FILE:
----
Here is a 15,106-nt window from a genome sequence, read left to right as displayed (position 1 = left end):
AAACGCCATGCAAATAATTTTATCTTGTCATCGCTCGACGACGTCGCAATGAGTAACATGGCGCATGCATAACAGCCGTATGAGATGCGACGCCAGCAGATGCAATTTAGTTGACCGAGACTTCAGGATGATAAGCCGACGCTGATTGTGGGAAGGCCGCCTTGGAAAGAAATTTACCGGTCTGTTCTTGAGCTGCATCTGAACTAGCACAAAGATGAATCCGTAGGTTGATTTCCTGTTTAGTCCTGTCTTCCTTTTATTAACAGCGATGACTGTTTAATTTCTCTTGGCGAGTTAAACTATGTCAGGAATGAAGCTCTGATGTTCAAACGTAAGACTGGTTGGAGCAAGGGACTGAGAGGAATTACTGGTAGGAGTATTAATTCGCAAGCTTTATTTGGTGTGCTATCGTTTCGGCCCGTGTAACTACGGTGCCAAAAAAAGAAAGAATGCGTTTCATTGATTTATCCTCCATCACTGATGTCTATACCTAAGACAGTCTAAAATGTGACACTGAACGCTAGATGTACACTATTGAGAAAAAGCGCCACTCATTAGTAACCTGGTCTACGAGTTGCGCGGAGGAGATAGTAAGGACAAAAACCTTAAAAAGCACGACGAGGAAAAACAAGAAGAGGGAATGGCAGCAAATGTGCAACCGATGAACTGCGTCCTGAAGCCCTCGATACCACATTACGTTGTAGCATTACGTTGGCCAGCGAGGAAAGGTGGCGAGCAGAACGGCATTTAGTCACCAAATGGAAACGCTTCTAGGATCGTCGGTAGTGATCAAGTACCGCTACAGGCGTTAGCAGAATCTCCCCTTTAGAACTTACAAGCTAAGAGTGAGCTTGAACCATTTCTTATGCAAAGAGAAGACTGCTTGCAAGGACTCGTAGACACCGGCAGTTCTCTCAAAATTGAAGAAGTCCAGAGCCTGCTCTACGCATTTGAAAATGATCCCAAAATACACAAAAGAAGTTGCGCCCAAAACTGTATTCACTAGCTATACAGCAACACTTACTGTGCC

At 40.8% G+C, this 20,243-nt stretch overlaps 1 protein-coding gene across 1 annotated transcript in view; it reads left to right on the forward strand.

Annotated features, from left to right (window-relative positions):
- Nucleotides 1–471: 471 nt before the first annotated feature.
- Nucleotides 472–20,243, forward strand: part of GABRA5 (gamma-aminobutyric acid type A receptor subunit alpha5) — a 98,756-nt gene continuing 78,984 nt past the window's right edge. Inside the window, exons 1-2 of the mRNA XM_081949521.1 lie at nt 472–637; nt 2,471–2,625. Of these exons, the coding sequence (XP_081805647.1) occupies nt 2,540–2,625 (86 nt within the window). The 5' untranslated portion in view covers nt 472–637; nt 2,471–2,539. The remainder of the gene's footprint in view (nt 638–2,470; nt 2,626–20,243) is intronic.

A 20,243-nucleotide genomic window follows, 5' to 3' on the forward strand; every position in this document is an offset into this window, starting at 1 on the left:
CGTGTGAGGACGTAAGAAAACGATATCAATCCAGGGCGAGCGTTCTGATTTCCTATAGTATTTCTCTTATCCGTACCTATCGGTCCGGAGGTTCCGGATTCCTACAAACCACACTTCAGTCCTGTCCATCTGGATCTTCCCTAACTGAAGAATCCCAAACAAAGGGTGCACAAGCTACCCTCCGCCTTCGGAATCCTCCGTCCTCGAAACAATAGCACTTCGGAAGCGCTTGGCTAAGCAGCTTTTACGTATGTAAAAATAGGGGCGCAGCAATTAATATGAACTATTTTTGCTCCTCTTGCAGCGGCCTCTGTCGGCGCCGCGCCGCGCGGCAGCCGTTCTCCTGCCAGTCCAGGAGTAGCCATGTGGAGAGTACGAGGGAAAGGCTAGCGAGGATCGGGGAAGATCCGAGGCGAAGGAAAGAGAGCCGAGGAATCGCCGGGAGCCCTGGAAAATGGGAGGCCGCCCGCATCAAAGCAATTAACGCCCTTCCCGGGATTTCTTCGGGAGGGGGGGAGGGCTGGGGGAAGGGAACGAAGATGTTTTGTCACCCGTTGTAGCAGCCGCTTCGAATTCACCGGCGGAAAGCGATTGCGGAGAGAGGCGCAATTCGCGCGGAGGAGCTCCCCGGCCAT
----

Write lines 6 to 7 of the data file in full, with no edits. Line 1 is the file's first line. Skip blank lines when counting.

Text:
- Nucleotides 472–20,243, forward strand: part of GABRA5 (gamma-aminobutyric acid type A receptor subunit alpha5) — a 98,756-nt gene continuing 78,984 nt past the window's right edge. Inside the window, exons 1-2 of the mRNA XM_081949521.1 lie at nt 472–637; nt 2,471–2,625. Of these exons, the coding sequence (XP_081805647.1) occupies nt 2,540–2,625 (86 nt within the window). The 5' untranslated portion in view covers nt 472–637; nt 2,471–2,539. The remainder of the gene's footprint in view (nt 638–2,470; nt 2,626–20,243) is intronic.

A 20,243-nucleotide genomic window follows, 5' to 3' on the forward strand; every position in this document is an offset into this window, starting at 1 on the left: